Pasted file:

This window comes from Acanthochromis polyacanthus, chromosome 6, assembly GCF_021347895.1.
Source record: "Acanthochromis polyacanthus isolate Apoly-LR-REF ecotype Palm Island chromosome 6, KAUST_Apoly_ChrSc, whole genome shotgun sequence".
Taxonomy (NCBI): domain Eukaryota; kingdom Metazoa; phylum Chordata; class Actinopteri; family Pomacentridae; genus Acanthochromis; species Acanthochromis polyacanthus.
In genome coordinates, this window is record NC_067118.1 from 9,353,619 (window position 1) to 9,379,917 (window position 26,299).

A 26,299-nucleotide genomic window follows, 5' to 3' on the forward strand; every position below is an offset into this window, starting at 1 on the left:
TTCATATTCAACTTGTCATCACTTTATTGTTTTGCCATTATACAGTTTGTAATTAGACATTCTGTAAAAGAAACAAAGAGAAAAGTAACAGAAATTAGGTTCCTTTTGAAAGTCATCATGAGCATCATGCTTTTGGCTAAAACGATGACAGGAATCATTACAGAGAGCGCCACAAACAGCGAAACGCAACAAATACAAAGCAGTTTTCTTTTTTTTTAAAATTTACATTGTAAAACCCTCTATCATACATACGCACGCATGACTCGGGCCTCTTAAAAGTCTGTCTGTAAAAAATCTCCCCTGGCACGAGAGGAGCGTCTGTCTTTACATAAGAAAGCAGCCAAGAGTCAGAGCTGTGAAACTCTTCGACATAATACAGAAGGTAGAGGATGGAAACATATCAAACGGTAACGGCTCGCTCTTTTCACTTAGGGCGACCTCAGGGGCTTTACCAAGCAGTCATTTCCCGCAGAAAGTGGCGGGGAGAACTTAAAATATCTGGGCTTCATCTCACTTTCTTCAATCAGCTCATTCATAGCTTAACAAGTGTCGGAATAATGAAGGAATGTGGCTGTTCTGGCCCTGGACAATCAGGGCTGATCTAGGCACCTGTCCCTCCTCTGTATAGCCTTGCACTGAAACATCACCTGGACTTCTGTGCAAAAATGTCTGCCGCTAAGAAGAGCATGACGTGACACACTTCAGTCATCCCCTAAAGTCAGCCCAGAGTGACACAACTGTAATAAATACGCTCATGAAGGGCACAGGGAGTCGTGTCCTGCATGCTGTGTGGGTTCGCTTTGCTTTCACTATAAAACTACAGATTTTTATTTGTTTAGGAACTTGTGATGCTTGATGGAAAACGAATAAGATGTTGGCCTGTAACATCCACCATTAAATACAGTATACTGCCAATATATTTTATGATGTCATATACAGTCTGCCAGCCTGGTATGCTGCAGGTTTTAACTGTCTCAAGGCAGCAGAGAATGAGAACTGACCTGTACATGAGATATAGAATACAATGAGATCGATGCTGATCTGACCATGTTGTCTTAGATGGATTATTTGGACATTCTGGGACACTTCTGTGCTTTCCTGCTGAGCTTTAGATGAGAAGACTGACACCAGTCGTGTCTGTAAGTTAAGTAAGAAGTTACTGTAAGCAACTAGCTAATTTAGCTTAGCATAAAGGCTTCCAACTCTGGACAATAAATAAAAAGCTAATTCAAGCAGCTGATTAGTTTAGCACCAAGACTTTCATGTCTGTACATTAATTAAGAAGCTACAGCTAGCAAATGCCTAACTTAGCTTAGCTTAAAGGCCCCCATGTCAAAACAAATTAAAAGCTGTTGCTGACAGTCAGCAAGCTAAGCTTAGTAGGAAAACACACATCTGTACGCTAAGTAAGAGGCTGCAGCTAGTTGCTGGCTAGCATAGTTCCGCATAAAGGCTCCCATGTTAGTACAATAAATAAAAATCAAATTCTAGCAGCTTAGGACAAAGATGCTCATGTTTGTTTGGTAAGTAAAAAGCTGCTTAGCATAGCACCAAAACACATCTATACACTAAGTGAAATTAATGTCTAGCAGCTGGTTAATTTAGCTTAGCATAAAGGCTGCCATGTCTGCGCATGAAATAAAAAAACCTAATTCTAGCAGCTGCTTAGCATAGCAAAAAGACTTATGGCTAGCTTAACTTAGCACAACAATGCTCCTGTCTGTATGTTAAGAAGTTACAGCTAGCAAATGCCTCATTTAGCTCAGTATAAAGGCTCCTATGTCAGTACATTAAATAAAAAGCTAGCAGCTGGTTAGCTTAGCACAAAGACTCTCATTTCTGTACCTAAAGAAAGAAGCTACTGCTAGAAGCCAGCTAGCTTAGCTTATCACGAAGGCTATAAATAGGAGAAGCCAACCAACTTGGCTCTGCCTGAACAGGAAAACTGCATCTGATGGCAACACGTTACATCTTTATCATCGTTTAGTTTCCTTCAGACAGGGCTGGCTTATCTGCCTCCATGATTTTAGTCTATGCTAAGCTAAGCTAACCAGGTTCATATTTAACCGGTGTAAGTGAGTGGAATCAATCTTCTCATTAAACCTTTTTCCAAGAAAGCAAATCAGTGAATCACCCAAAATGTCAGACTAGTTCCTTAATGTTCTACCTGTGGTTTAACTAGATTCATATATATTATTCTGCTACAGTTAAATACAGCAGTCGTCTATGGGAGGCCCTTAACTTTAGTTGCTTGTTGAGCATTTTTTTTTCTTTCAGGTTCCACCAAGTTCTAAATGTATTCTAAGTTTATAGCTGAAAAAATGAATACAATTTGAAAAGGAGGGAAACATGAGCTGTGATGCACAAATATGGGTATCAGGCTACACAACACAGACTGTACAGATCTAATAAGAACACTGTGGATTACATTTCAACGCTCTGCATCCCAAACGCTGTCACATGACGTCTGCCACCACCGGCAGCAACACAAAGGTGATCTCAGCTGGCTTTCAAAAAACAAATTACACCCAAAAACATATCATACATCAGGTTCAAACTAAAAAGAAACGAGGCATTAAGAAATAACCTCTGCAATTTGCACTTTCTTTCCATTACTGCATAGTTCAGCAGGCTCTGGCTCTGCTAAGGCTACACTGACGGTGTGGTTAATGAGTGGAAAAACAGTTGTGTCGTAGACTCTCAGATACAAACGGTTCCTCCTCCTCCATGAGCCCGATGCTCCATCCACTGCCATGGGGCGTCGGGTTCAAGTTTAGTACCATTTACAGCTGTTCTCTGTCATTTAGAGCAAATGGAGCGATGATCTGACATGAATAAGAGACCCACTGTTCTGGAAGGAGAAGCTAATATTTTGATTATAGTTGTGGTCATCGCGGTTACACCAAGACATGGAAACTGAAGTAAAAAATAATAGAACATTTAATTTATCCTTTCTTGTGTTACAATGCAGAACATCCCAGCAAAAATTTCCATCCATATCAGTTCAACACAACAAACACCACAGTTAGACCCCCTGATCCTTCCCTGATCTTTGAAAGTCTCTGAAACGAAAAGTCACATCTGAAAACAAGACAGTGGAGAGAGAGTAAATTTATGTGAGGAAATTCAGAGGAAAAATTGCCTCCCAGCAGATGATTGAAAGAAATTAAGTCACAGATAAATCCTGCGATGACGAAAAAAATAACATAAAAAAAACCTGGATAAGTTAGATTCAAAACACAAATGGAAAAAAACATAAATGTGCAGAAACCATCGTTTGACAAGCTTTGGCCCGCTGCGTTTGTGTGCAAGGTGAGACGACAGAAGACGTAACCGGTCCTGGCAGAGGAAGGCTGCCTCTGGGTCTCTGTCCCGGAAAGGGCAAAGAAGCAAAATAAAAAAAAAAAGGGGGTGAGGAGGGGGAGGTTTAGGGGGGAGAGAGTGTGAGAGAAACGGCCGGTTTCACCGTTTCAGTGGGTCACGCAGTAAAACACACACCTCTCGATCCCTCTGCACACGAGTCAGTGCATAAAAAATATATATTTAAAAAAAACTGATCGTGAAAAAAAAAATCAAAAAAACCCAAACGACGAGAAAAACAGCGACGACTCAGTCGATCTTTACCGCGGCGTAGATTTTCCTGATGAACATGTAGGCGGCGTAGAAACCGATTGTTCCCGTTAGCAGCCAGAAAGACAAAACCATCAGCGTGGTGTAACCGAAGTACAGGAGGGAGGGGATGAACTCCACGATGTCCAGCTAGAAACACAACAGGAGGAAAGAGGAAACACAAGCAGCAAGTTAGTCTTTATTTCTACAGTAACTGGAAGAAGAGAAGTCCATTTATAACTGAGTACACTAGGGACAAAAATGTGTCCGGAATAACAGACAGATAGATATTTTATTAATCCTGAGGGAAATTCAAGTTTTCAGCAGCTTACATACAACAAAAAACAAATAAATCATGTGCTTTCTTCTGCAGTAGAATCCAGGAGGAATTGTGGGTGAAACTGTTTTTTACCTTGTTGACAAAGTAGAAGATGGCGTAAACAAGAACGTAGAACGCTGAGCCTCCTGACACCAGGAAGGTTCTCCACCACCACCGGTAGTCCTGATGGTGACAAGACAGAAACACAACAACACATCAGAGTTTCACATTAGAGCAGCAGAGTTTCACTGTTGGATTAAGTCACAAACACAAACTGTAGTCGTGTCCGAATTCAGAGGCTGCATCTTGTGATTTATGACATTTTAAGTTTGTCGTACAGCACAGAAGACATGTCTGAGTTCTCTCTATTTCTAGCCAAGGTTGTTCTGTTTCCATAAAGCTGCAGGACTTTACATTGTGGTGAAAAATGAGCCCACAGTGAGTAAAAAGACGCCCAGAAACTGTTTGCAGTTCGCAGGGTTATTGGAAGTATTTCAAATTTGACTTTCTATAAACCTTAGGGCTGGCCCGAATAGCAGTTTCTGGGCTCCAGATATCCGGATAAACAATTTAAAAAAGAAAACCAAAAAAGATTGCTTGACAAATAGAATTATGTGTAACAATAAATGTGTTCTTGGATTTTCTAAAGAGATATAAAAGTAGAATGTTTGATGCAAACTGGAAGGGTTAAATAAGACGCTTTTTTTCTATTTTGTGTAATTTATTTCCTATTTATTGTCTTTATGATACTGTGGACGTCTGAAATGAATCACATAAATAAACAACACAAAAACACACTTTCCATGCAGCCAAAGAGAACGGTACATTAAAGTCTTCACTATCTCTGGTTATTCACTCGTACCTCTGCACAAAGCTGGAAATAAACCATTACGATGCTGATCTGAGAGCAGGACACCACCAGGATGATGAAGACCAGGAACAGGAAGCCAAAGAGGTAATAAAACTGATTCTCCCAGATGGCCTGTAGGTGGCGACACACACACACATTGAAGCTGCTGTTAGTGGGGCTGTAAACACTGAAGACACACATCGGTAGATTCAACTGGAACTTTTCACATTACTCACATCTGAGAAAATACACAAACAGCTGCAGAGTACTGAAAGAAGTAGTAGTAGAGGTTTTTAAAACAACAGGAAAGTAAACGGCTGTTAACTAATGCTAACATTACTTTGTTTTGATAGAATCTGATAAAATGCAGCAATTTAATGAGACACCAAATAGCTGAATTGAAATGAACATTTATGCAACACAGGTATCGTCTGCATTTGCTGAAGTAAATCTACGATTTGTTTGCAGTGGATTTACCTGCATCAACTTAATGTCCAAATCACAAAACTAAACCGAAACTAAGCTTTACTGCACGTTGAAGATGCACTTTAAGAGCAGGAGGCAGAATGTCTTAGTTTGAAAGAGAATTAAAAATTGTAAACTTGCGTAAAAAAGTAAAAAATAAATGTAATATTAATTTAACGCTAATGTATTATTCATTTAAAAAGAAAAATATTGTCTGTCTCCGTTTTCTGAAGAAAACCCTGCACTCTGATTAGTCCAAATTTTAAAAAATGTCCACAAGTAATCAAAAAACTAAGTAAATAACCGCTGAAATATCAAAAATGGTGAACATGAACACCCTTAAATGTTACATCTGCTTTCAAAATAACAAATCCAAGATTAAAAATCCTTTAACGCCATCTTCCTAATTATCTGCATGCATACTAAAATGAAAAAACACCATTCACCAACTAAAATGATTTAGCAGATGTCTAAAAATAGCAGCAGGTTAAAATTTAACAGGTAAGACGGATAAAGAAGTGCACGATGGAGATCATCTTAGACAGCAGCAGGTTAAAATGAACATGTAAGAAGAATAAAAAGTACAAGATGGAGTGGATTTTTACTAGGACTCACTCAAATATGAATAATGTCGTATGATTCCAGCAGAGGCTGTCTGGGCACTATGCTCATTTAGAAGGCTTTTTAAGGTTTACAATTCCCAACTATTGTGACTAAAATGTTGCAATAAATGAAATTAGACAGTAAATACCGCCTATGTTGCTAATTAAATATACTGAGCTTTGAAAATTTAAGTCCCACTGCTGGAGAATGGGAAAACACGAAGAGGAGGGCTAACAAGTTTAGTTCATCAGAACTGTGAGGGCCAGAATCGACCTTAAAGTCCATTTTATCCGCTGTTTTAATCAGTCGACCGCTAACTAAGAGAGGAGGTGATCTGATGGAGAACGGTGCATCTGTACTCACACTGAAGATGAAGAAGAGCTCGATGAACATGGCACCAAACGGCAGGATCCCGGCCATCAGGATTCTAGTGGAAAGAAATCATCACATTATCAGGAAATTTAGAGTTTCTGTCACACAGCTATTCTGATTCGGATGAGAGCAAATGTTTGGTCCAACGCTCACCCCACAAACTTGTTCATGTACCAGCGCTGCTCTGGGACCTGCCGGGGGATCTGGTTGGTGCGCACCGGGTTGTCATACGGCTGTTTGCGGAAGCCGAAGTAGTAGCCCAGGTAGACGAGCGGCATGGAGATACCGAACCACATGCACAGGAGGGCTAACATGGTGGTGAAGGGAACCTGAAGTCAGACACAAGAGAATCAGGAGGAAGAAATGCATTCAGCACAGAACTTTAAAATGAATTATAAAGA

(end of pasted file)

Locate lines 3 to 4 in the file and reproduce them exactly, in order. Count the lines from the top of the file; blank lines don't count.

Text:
Taxonomy (NCBI): domain Eukaryota; kingdom Metazoa; phylum Chordata; class Actinopteri; family Pomacentridae; genus Acanthochromis; species Acanthochromis polyacanthus.
In genome coordinates, this window is record NC_067118.1 from 9,353,619 (window position 1) to 9,379,917 (window position 26,299).